CornBelters

Opening day is June 1! That means that the rest of the week and Tuesday, we’ll be hard at work preparing messaging, coordinating media, assigning tickets, outfitting our suite, and doing all the other miscellaneous work that accompanies our CornBelters partnership. Please join us for opening day when our ICMB Chairman, Jim Rapp, will throw the first pitch! If this is something that interests you, you might check out our recent podcast.

Ethanol

Now that we finally have the first blender pump operating in Sullivan, IL, we can return to other ethanol issues that are close at hand. The EPA indicates that they will issue a decision on higher ethanol blends this summer and we continue to press our Illinois Delegation to co-sponsor HR 4940, the Renewable Fuels Reinvestment Act. This act would extend the Volumetric Ethanol Excise Tax Credit among other things and will help ethanol remain a valuable partner in developing rural communities, lessoning our environmental impact, and accomplishing energy security. Kuddos to the Illinois Congressman that have already co-sponsored this important bill – if your Congressman doesn’t appear here, give him or her a call today!

Social Media

We have hired several interns for the summer that will start next week working on social media projects and helping us continue to gear up our social media presence. As you’ve obviously noticed, our blog posts and content are improving daily, but we can’t wait for them to arrive, helping us populate our youtube channel with valuable information and maybe even getting more facts and data our on facebook and twitter. If you aren’t already following us on all of these important outlets, I’d encourage you to check into them!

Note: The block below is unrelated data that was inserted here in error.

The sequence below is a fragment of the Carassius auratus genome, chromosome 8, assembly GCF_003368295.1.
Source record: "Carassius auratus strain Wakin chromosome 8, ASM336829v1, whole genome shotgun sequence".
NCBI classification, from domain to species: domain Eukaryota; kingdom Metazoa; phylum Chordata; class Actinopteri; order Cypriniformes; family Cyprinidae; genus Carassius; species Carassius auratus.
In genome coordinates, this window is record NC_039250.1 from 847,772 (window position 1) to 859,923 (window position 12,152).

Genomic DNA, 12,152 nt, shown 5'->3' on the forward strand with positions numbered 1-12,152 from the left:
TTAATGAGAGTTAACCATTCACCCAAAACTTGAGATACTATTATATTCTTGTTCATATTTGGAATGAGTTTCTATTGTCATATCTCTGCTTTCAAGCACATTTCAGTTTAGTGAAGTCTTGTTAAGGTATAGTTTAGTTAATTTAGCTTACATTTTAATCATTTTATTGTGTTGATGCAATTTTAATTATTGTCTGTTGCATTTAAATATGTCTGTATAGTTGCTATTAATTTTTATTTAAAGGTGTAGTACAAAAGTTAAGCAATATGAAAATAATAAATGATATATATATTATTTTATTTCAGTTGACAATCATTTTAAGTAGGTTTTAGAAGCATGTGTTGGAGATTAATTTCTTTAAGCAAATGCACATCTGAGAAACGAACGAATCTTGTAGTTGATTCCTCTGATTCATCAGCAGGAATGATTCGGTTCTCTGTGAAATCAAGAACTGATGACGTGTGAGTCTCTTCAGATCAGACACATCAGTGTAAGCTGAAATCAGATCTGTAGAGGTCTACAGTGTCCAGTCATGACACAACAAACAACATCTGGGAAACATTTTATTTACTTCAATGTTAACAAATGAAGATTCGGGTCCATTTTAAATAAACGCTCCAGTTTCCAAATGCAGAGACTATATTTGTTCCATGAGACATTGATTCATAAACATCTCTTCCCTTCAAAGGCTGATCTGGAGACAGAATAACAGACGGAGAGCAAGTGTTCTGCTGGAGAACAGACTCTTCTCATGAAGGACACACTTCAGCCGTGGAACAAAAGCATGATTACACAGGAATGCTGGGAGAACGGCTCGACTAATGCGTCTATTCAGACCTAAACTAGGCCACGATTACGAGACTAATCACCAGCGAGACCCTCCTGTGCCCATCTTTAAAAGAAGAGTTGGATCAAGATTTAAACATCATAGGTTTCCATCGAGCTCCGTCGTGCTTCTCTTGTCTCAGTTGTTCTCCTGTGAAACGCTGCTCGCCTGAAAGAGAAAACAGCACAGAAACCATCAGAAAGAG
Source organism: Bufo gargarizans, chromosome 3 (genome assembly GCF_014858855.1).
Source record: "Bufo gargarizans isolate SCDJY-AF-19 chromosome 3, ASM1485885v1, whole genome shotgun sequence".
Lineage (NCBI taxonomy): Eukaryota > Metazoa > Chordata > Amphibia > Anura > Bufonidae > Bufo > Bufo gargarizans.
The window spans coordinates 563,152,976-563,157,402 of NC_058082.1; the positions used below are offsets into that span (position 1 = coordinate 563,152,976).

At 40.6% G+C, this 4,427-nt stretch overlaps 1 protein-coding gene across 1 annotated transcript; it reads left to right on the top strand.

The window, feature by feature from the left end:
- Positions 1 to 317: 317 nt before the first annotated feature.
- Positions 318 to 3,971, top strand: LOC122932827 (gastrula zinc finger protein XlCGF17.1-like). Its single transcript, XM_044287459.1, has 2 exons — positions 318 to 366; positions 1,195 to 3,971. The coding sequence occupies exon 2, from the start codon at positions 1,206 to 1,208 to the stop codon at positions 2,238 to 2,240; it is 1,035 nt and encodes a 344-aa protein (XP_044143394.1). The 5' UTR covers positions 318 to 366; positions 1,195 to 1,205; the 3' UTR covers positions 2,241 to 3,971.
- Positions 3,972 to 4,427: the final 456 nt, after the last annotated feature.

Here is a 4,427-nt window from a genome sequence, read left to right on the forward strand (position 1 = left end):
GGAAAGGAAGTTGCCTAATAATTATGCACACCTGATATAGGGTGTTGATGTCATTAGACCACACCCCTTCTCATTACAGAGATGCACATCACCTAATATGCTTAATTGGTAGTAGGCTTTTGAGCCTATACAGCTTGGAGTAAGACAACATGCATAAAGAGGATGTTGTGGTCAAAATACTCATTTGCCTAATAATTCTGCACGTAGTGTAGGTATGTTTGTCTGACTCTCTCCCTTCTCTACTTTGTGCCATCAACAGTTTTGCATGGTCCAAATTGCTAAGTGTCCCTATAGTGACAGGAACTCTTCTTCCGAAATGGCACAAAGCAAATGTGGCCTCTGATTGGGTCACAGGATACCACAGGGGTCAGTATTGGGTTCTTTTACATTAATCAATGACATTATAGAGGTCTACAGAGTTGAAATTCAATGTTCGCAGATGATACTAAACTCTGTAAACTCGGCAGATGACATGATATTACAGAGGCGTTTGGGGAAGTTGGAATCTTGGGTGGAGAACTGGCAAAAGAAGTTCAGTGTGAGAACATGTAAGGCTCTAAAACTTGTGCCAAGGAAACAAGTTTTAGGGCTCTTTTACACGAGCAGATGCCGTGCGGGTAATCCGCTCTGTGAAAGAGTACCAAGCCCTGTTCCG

There are a million other “projects under construction” in our office but this definitely gives you a flavor for what the Illinois Corn staff and boards are up to right now. Please notice that we can’t complete many of these projects without your help! Consider contacting your Congressman on the above issues to thank him and ask for his help on the things that matter to you. Consider partnering with us on the social media front by following us on twitter, Facebook, youtube, or the blog and forward our messaging to your friends and family.

As they say, it takes a village. And I could sure use your help as I traverse the construction area outside our door! That’s one construction project that can’t be done soon enough.

By: Lindsay Mitchell

ICGA/ICMB Marketing Director

AN EVEN TRADE?

The Renewable Fuels Association released a report yesterday regarding U.S. ethanol exports. According to the report, our ethanol exports are surging partly because the U.S. is the lowest cost producer right now and also because we have extra ethanol we can’t use within our country.

Both of these concepts might come as a shock to you so let me give a brief explanation. Ethanol produced in Iowa is currently $1 cheaper per gallon than ethanol produced in Brazil. Blending 10% ethanol from Iowa into a gallon of gasoline would be $0.11 cheaper than the same blend containing ethanol from Brazil.

I’m not shocked that U.S. farmers and ethanol producers are the most efficient in the world, but I’m sure some are.

And in regards to the second point, we do have additional gallons of ethanol that we can’t use in the U.S. right now. Since the U.S. Environmental Protection Agency will only allow a 10% of each gallon of gasoline to be ethanol, we simply don’t have any more gallons of gasoline to blend into.

But all the summaries and background information aside (you can read that here), there are a couple of take home messages from this data that I just can’t ignore.